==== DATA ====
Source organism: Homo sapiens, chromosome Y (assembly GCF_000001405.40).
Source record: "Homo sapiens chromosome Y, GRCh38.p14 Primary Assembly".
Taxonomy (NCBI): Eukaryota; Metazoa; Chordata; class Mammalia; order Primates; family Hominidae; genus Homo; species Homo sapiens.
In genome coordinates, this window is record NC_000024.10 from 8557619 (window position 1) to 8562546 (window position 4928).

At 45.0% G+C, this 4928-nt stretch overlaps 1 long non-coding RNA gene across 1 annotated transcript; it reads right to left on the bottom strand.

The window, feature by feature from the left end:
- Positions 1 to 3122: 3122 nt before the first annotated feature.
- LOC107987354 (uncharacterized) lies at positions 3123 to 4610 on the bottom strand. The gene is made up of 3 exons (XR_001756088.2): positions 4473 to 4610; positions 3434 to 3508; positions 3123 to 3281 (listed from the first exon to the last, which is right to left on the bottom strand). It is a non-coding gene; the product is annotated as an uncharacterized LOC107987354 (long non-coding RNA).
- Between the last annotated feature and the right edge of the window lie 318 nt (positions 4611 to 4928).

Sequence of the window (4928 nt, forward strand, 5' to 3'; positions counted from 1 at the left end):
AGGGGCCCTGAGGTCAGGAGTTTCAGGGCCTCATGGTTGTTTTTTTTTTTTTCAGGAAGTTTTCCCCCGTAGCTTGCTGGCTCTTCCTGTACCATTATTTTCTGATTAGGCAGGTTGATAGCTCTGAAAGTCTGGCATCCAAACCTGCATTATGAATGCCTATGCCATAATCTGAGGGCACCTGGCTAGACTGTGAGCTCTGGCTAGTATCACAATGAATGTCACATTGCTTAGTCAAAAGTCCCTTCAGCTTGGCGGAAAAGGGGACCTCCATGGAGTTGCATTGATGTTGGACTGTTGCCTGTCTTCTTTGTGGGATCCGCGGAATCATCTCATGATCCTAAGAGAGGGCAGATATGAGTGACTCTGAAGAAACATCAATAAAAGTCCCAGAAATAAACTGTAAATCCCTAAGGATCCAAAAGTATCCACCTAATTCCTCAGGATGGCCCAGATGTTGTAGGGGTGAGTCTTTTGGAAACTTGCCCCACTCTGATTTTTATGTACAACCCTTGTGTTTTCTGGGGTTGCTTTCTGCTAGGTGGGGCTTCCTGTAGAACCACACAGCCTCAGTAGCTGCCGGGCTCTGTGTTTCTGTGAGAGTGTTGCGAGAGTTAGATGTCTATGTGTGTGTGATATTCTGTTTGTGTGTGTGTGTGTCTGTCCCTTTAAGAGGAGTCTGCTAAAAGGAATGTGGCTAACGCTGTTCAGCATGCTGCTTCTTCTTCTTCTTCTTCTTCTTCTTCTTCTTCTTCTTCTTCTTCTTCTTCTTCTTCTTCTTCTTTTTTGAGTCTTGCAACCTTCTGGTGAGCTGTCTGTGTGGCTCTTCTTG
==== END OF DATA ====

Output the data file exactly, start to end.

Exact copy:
Source organism: Homo sapiens, chromosome Y (assembly GCF_000001405.40).
Source record: "Homo sapiens chromosome Y, GRCh38.p14 Primary Assembly".
Taxonomy (NCBI): Eukaryota; Metazoa; Chordata; class Mammalia; order Primates; family Hominidae; genus Homo; species Homo sapiens.
In genome coordinates, this window is record NC_000024.10 from 8557619 (window position 1) to 8562546 (window position 4928).

At 45.0% G+C, this 4928-nt stretch overlaps 1 long non-coding RNA gene across 1 annotated transcript; it reads right to left on the bottom strand.

The window, feature by feature from the left end:
- Positions 1 to 3122: 3122 nt before the first annotated feature.
- LOC107987354 (uncharacterized) lies at positions 3123 to 4610 on the bottom strand. The gene is made up of 3 exons (XR_001756088.2): positions 4473 to 4610; positions 3434 to 3508; positions 3123 to 3281 (listed from the first exon to the last, which is right to left on the bottom strand). It is a non-coding gene; the product is annotated as an uncharacterized LOC107987354 (long non-coding RNA).
- Between the last annotated feature and the right edge of the window lie 318 nt (positions 4611 to 4928).

Sequence of the window (4928 nt, forward strand, 5' to 3'; positions counted from 1 at the left end):
AGGGGCCCTGAGGTCAGGAGTTTCAGGGCCTCATGGTTGTTTTTTTTTTTTTCAGGAAGTTTTCCCCCGTAGCTTGCTGGCTCTTCCTGTACCATTATTTTCTGATTAGGCAGGTTGATAGCTCTGAAAGTCTGGCATCCAAACCTGCATTATGAATGCCTATGCCATAATCTGAGGGCACCTGGCTAGACTGTGAGCTCTGGCTAGTATCACAATGAATGTCACATTGCTTAGTCAAAAGTCCCTTCAGCTTGGCGGAAAAGGGGACCTCCATGGAGTTGCATTGATGTTGGACTGTTGCCTGTCTTCTTTGTGGGATCCGCGGAATCATCTCATGATCCTAAGAGAGGGCAGATATGAGTGACTCTGAAGAAACATCAATAAAAGTCCCAGAAATAAACTGTAAATCCCTAAGGATCCAAAAGTATCCACCTAATTCCTCAGGATGGCCCAGATGTTGTAGGGGTGAGTCTTTTGGAAACTTGCCCCACTCTGATTTTTATGTACAACCCTTGTGTTTTCTGGGGTTGCTTTCTGCTAGGTGGGGCTTCCTGTAGAACCACACAGCCTCAGTAGCTGCCGGGCTCTGTGTTTCTGTGAGAGTGTTGCGAGAGTTAGATGTCTATGTGTGTGTGATATTCTGTTTGTGTGTGTGTGTGTCTGTCCCTTTAAGAGGAGTCTGCTAAAAGGAATGTGGCTAACGCTGTTCAGCATGCTGCTTCTTCTTCTTCTTCTTCTTCTTCTTCTTCTTCTTCTTCTTCTTCTTCTTCTTCTTCTTCTTCTTTTTTGAGTCTTGCAACCTTCTGGTGAGCTGTCTGTGTGGCTCTTCTTG